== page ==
One of the leading ‘gay cure’ groups in the US is facing a federal fraud complaint from a gay rights coalition.
The Human Rights Campaign (HRC), the National Center for Lesbian Rights (NCLR), and the Southern Poverty Law Center (SPLC) have joined together to make the case against People Can Change.
According to HRC, the Virginia-based group People Can Change “preys on vulnerable LGBT people and families by using damaging and discredited claims that it can change an individual’s sexual orientation or gender identity”.
PCC says it provides services to people who are “seeking to overcome homosexual desires”, with desperate people and families forking over as much as $650 per ‘workshop’ in a bid to cure homosexuality.
The coalition of groups this week filed a complaint with the Federal Trade Commission (FTC) – the agency charged with protecting America’s consumers – attacking the “junk pseudoscience” at the root of PCC’s “conversion therapy” practices.
It alleges: “The PCC’s advertisements and business practices, which expressly and implicitly claim that they can change a person’s sexual orientation or gender identity, constitute deceptive, false, and misleading practices and can cause serious harm to consumers, all in direct violation of Section 5 of the FTC Act.”
The complaint also alleges that the groups violates guidelines by claiming that homosexuality is a mental illness, claiming its services have a basis in science, and using unsubstantiated testimonials to defraud consumers, targeting vulnerable groups.
HRC President Chad Griffin said: “Conversion therapy is abusive, harmful to children, and we urge the FTC to join our call to ban its practice once and for all.
“This is dangerous junk science that uses fear and shame to tell young people the only way to find love and acceptance is by changing the very nature of who they are.
“Today, after decades of advocacy, the voices of conversion therapy survivors have carried all the way up to the highest levels of government.
“This historic complaint is not only the first clear opportunity the Obama Administration has had to end these deadly practices for good, but, if investigated fully, could very well be the final nail in the coffin of the entire conversion therapy industry.”
Samantha Ames of the National Center for Lesbian Rights said: “We sincerely look forward to working with the Federal Trade Commission to investigate this fraudulent and unethical organization – along with every trusted professional who profits from the anguish of LGBTQ youth and their families.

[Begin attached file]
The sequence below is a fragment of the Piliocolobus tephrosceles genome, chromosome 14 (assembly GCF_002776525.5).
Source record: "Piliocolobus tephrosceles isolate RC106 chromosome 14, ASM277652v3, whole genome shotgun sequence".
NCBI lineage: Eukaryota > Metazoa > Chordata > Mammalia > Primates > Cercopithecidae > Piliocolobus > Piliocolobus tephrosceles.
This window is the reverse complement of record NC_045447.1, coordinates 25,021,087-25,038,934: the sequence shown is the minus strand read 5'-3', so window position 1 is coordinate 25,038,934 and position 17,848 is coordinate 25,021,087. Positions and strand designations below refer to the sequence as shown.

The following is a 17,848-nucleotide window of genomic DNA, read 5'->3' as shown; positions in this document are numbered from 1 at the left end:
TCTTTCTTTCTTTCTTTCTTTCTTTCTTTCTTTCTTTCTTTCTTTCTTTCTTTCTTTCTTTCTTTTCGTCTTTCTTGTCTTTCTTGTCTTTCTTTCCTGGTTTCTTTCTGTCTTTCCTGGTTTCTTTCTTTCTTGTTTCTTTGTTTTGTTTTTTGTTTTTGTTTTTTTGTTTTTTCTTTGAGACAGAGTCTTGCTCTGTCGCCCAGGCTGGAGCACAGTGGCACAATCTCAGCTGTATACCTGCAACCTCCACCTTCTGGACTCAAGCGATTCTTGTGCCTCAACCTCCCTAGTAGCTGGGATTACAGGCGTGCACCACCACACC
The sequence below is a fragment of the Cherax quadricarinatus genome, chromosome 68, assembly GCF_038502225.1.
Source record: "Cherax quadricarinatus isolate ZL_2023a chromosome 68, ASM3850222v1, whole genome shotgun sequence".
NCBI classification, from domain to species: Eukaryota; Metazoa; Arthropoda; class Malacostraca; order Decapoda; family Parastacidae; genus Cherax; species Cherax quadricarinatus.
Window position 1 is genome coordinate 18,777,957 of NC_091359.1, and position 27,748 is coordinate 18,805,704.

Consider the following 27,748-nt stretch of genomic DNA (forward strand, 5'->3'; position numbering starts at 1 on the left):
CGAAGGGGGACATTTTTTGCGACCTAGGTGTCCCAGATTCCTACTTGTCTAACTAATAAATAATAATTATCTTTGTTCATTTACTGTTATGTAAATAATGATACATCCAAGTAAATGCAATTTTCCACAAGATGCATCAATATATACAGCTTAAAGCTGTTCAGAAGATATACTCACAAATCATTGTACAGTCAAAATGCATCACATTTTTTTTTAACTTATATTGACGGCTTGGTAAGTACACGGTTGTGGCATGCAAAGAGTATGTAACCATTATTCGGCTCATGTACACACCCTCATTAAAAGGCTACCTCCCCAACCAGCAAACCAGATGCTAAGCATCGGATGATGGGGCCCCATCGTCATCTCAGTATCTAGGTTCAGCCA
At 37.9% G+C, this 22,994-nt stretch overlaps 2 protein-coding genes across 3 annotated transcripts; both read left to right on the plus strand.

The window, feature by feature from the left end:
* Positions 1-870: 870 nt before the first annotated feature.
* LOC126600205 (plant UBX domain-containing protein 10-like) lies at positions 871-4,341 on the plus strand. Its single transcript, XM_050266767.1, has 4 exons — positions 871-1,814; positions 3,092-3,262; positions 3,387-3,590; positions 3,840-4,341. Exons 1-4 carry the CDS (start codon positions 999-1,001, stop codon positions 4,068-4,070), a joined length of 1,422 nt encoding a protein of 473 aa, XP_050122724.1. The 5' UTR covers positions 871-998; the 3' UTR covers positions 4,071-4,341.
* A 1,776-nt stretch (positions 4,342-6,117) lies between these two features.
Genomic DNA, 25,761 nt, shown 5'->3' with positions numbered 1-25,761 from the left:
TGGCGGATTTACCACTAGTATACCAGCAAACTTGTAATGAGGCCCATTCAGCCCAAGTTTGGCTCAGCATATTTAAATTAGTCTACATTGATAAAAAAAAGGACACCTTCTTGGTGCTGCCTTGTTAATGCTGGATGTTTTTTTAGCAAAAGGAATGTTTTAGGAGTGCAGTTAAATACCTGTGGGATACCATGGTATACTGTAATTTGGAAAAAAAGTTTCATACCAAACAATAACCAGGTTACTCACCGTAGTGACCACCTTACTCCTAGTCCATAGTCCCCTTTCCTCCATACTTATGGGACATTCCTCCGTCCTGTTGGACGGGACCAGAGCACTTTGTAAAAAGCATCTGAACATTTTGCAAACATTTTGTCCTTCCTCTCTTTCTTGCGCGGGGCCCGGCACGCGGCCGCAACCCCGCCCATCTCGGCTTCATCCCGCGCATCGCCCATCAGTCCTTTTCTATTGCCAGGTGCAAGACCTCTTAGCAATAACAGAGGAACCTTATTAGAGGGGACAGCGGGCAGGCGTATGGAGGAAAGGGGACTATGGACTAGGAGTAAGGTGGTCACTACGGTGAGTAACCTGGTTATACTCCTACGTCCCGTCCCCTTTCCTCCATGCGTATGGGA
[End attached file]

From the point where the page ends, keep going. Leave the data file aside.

“But, even more so, we look forward to the day when every human being, no matter their sexual orientation or gender identity, knows they were born perfect.”
Scott McCoy of the Southern Poverty Law Center said: “This complaint builds on the Southern Poverty Law Center’s groundbreaking lawsuit against New Jersey conversion therapy provider JONAH, in which a state jury unanimously found that its so called ‘therapy’ program, which incorporated PCC’s weekend-in-the-woods conversion therapy services, was consumer fraud and an unconscionable commercial practice.
“Our case shut JONAH down, shed light on PCC’s harmful practices, and helped develop this important action to stop PCC and others in this industry from misleading and harming more people.”
JONAH was shuttered last year after a court found that they broke the state’s consumer fraud protection law by claiming to be able to change the sexuality of clients.
The court demanded JONAH pay $72,400 (£46,000) in damages for “psychological damage” as a result of the practices – but the group appears to have simply moved out of the US to continue its work.
However, Jewish LGBT groups have warned that the group has now set up shop in Israel, which has far looser consumer protection laws in the US, and where the ‘cure’ practices are not specifically prohibited.
Chaim Levin, a former JONAH client who took legal action against the group for the harm done, said the move was incredibly dangerous.
He said: “I’m extremely concerned. It’s exporting hatred and junk science.”
US-trained psychologist Dr Elan Karten, author of a much-criticized study on ‘changing’ men’s sexual orientation, is among those to have moved to Israel.
Karten claimed: “Since there is such a strong religious presence here, and political correctness isn’t as prevalent, there’s more openness about it, about this kind of therapy here.”
Legislation against ‘gay cure’ therapy has taken off in a number of US states, though it remains legal in the vast majority.
New York Governor Andrew Cuomo was the latest to move to ban it – barring the state’s mental health facilities from attempting to ‘convert’ the gender identity or sexual orientation of minors.
He said: “Conversion therapy is a hateful and fundamentally flawed practice that is counter to everything this state stands for.
“New York has been at the forefront of acceptance and equality for the LGBT community for decades – and today we are continuing that legacy and leading by example.”